When the Eighth Biennial meeting of the National Association of Colored Women’s Clubs (NACWC) convened July 23, 1912, at the Hampton Normal and Industrial Institute, Virgie Christian, convicted of killing her white employer in a house nearby, was scheduled to die in the electric chair at the Richmond state penitentiary in ten days.
The convention’s first order of business was to elect Margaret James Washington, wife of Booker T. Washington, as president. Members then took up what many considered to be the most pressing matter facing the group—the fate of the sixteen-year-old African American girl huddled in a cell 66 miles away.
Mary Church Terrell moved to draw up a petition imploring the governor of Virginia to commute the girl’s sentence.
Born in Memphis, Tennessee, to former slaves, both of mixed race, Terrell majored in classics at Oberlin College and went on to earn a master’s degree. She taught school in Washington, D.C., and Wilberforce College in Ohio, then studied in Europe. She returned to education in the U.S. and became active in African American rights and women’s suffrage.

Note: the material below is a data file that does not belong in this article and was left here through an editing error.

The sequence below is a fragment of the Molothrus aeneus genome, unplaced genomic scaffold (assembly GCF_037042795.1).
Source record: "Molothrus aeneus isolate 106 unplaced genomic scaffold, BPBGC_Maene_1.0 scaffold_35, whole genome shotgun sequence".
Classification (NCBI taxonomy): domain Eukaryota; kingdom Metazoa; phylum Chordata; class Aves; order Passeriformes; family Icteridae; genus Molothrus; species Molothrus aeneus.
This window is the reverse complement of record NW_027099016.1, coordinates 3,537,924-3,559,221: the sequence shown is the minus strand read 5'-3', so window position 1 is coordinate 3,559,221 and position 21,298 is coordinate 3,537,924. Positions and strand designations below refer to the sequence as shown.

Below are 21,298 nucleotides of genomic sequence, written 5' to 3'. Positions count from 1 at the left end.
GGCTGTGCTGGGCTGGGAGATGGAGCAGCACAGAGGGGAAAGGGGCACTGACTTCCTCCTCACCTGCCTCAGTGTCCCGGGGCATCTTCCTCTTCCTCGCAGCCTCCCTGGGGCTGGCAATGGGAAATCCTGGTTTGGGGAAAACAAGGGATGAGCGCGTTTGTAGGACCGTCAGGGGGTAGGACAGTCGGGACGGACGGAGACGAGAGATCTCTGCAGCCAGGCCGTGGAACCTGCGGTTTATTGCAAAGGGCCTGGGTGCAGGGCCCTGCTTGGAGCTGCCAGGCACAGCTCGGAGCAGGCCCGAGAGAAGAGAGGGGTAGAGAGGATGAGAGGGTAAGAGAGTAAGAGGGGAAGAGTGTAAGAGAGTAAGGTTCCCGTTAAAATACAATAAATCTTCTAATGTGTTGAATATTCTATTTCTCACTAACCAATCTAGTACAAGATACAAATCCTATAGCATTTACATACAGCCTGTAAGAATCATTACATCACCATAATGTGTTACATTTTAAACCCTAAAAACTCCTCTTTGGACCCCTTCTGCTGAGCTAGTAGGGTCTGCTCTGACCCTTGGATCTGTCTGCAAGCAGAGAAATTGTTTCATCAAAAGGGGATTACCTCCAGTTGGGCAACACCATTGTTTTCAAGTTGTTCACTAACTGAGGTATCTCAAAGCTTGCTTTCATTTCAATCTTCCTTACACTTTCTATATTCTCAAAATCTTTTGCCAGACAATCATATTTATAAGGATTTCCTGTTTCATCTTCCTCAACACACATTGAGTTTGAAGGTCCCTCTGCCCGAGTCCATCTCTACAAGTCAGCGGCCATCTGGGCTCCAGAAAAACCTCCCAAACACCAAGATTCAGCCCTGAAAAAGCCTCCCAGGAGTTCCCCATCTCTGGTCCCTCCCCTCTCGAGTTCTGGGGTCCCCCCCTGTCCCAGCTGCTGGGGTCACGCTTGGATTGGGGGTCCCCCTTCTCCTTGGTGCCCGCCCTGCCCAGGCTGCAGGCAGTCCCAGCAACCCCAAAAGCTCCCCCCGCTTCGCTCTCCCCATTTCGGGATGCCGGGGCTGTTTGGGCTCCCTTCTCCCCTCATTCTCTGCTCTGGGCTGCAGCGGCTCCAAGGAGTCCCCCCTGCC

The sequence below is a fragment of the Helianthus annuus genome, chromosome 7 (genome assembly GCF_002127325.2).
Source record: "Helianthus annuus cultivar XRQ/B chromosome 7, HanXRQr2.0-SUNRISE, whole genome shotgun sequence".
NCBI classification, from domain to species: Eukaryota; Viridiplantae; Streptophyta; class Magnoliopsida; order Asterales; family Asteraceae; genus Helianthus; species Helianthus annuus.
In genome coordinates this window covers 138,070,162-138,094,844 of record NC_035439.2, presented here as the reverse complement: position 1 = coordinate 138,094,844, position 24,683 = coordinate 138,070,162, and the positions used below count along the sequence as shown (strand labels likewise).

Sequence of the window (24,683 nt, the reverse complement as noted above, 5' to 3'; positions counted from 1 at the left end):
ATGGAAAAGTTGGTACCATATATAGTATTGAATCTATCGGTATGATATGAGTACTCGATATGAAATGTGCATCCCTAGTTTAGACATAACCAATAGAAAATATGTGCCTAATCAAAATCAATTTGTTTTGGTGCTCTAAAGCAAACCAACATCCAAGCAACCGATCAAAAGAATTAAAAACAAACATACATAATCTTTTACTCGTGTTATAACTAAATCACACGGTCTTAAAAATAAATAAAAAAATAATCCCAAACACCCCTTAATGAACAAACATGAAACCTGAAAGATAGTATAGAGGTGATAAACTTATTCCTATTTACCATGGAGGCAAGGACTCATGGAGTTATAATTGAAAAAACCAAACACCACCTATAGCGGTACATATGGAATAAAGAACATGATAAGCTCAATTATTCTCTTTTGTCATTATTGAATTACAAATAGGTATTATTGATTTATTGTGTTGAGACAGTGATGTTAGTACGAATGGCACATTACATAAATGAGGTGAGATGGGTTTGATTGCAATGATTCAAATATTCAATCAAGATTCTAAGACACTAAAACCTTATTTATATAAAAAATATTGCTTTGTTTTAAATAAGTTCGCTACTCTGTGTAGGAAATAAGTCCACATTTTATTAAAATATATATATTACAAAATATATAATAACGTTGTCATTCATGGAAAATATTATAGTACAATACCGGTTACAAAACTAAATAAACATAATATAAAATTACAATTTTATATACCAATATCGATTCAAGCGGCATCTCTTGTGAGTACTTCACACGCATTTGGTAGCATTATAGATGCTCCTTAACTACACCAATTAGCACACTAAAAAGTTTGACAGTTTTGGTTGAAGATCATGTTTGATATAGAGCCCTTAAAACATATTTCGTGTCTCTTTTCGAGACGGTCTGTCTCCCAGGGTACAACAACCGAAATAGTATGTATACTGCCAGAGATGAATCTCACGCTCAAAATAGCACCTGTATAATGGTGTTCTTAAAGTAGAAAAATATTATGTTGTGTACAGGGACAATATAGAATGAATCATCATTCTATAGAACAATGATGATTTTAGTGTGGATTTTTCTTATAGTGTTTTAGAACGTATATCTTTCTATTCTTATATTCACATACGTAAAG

In 1896 she was elected the first president of the NACWC. In 1904 she spoke at the International Congress of Women in Berlin, Germany, the only black woman so honored, and received a loud ovation when she gave her remarks in German, then French, and finally, English. In 1909 she became one of the founding members of the National Association for the Advancement of Colored People (NAACP).
Mary Church Terrell’s motion was passed by the convention and a document was drawn. Petition in hand, she boarded the train to Richmond the following day to meet with William Hodges Mann, the last governor of Virginia to have served in the Confederacy.
Although the governor refused to commute Virginia Christian’s death sentence, he agreed to a two-week reprieve so private investigators hired by the NAACP could look for evidence that might absolve the girl.
With the governor’s blessing, Terrell then visited Virgie at the penitentiary.
That evening, no doubt exhausted by events, Mary Church Terrell returned to Hampton and reported to the women of the convention. Their petition had failed, but there was hope.
(For the actions of Mary Church Terrell on July 23-24, 1912, I’m indebted to Derryn Moten’s excellent work, “A Gruesome Warning to Black Girls: The August 16, 1912 Execution of Virginia Christian.”)